Don’t Come Around Here No More
As most people are undoubtedly aware, women make up roughly half of the world's population. Despite this fact, certain segments of society will always see fit to lump every female into a homogenous group of one-dimensional, insecurity-driven cattiness. To discourage any argument to the contrary, if any woman dares to not support another of her kind (no matter how egregious the behavior in question), she shall be sentenced to the inevitable generalization that women are always their own worst enemies and, indeed, the ultimate enforcers of misogyny.
In a sense, I'm essentially setting myself up as "the enemy," but I'm not about to defend females who continue to perpetuate the above-described myth. Furthermore, a movie like You Again -- which doesn't even reach average levels of romcom pandering but, even worse, situates itself as a Walt Disney Pictures romcom -- isn't meant to be taken seriously or considered at any point past a post-movie latte with the girls. Instead, this should be an opportunity to celebrate the numerous actresses (three generations of them!), all of whom received paychecks for their participation in presenting the stereotypically catty, bitchy view of women. Finally, a nod of cookie-cutter accomplishment should be directed towards the woman (Moe Jelline), who penned a screenplay worthy of the Disney seal of one-dimensional girls that must be saved from themselves, at all costs. This mission is aided and abetted by director Andy Fickman (the dubious genius behind such recent Disney fare as The Game Plan and Race to Witch Mountain), who possesses no aspirations to deliver even a baseline quality movie. Conclusively, the only missing element to qualify this movie as a total cliché would be a cameo appearance from Dwayne Johnson.
Now, onto the obligatory nitty gritty details of a story that, much like Bride Wars, involves spiteful, territorial behavior at a wedding. First, we meet poor little Kristen Bell as Marni, a complete high school nerd with spectacular acne, awful hair, and ill-fitting glasses to match. Of course, Bell may have pulled off playing a teenaged outcast in "Veronica Mars," but in You Again, we're supposed to accept that she just happens to be a (suddenly) conventionally beautiful knockout, who continues to harbor inner scars left by her high school enemy, J.J. (Odette Yustman, a.k.a. "The Ass"). Now, high school has long since passed, and Marni is now a high-powered Hollywood publicist and total career woman. The world is her mini-oyster, so to speak, but when Marni travels back home for the wedding of her brother, Will (James Wolk), she is aghast to discover that Will's betrothed is none other than that horrible, evil bitch from high school. Of course, nobody ever stops to question why, until this very moment, Marni never even knew that her sworn mortal enemy was romantically involved with her brother. It suffices to say that, while Marni was away, J.J. came to play; and Marni's entire family -- including her very own mother, Gail (Jamie Lee Curtis) -- is enamored with J.J., who's now practically Mother Theresa (a non-chaste version) or some shit.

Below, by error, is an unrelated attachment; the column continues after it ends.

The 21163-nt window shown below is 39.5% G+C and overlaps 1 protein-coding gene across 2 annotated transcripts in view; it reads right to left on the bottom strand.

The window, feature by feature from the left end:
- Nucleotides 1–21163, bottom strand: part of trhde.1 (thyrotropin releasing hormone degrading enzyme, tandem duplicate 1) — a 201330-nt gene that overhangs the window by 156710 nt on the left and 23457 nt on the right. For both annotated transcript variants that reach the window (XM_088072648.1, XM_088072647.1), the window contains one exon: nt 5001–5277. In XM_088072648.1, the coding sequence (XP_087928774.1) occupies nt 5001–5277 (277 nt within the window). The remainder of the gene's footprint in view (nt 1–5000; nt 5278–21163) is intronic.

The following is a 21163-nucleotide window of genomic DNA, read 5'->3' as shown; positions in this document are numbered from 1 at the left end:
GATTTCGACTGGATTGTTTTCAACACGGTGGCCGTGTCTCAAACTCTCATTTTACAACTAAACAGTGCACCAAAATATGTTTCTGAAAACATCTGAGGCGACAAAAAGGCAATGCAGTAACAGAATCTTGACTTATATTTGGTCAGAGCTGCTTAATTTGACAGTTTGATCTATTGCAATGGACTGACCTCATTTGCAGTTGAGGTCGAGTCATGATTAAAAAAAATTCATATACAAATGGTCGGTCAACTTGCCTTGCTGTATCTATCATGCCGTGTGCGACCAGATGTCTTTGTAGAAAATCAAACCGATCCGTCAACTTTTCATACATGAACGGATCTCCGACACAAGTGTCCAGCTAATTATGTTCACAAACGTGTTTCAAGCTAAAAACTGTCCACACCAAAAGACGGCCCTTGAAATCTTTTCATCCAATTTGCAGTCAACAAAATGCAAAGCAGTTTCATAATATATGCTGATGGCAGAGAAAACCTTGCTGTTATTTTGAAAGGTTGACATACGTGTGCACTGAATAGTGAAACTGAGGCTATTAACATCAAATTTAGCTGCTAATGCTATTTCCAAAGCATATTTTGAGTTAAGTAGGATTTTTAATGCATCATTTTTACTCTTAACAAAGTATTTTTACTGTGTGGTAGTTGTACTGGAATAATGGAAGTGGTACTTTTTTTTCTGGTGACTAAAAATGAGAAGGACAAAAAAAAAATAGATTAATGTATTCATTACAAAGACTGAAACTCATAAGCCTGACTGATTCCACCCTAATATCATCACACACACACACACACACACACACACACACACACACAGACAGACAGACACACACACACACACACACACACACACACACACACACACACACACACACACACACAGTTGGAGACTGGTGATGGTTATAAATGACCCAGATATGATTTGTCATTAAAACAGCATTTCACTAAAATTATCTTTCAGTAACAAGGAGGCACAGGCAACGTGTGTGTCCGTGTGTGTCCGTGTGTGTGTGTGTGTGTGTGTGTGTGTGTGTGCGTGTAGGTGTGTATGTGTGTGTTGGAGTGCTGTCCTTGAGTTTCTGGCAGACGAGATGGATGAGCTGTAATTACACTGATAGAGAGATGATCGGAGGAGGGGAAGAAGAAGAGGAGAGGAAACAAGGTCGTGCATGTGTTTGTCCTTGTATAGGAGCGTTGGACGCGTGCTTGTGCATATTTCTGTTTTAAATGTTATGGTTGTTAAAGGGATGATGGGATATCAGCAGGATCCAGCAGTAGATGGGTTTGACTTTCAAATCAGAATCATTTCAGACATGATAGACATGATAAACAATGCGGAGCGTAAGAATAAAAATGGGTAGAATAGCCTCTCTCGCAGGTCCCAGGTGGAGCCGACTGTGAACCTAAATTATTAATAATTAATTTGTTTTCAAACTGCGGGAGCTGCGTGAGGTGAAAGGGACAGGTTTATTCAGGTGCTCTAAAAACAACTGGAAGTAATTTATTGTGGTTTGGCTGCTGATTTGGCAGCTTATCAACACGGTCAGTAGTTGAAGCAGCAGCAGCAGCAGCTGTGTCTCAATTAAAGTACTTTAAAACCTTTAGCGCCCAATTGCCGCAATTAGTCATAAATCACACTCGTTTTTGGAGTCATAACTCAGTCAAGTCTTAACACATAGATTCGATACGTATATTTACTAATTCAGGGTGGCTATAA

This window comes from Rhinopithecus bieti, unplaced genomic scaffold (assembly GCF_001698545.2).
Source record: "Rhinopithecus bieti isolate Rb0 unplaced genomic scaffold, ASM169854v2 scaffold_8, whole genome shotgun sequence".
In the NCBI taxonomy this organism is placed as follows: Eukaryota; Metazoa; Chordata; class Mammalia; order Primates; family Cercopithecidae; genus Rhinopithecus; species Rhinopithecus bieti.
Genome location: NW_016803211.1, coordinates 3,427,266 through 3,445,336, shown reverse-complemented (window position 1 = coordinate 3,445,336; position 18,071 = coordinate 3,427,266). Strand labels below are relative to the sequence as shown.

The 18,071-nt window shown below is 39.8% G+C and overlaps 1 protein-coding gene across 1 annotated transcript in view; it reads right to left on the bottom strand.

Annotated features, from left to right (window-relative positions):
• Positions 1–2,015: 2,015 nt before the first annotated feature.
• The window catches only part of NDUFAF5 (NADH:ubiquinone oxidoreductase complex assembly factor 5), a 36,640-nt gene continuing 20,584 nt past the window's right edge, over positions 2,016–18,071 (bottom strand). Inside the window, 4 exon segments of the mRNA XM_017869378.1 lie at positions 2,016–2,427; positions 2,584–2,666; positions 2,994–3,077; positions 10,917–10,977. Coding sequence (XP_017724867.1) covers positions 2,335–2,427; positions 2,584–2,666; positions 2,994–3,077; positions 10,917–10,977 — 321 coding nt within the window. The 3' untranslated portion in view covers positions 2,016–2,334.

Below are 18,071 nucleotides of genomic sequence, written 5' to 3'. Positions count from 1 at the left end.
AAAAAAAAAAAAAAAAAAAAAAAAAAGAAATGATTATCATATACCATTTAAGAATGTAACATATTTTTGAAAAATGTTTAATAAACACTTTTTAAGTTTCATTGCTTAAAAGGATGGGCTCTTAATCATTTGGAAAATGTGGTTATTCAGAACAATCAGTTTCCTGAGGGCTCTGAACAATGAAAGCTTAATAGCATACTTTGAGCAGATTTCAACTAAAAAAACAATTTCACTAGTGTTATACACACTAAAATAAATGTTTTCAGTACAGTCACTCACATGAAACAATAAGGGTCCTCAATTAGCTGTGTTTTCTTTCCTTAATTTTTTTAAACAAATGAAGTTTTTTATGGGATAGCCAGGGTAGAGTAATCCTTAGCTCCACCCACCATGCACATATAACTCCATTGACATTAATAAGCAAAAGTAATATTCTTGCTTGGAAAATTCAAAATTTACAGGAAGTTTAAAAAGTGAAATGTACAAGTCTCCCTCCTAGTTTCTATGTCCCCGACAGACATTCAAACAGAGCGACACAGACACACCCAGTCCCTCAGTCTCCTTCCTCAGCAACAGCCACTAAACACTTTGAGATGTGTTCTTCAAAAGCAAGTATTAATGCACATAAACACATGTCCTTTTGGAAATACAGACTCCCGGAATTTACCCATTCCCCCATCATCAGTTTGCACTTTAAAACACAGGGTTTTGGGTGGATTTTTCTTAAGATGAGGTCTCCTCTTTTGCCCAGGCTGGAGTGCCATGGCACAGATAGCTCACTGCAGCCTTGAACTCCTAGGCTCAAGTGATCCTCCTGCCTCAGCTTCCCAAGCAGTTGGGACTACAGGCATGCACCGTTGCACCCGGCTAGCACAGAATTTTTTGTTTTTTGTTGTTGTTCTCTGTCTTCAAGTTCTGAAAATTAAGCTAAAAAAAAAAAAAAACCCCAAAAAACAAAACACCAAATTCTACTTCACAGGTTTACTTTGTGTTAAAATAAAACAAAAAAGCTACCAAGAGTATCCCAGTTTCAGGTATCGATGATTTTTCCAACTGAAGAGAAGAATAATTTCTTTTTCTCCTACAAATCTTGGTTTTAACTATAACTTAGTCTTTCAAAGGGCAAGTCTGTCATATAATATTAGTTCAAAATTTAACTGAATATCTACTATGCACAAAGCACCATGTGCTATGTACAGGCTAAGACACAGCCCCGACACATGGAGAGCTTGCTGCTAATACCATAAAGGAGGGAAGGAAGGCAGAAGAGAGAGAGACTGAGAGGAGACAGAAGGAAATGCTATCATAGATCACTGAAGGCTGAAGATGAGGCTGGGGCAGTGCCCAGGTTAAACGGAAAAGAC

Or so it would seem.
And since just two catfighting bitches just ain't quite enough to qualify You Again as a feature film, Joanna's dear Aunt Ramona (Sigourney Weaver) arrives on the scene to reenact her very own high school rivalry with Gail. All four women then proceed to thoroughly embarrass themselves while catapulting dishes at each other and pulling the old default move of using the swimming pool as a convenient weapon for an immaculately dressed and groomed enemy. Still, they manage to work in some karaoke and dance moves, presumably, for the benefit of those audience members not already disgusted with the story at hand. The question remains exactly how or why Curtis and Weaver weren't insulted simply by opening the script.
Small roles are not any less cringeworthy and are filled by shamefully recognizable faces throughout. Among them, Kristen Chenowith cameos as the "wedding extraordinator," and Betty White steadily works that recent career comeback into the inevitable frenzy known as "overexposure." White plays the semi-pervy Grandma Bunny, who is a slight source of comic relief but just not enough to justify the entire movie's existence. Throughout it all, Kristen Bell flounders about as if in desperate need of a career infusion, but she's just stuck in yet another forgettable, awkward romcom. While Bell has shown herself capable of playing a slightly villainous girl, as she did in Forgetting Sarah Marshall, Bell doesn't impress here while attempting to act the victim and take some sort of pathetic revenge upon her former abuser. And, as the You Again view of women would necessarily posit, that abuser just happens to feel like a victim too! This is nauseating stuff, folks. Just don't go there, girlfriend.
Agent Bedhead lives in Tulsa, Oklahoma. She and her little black heart can be found at agentbedhead.com.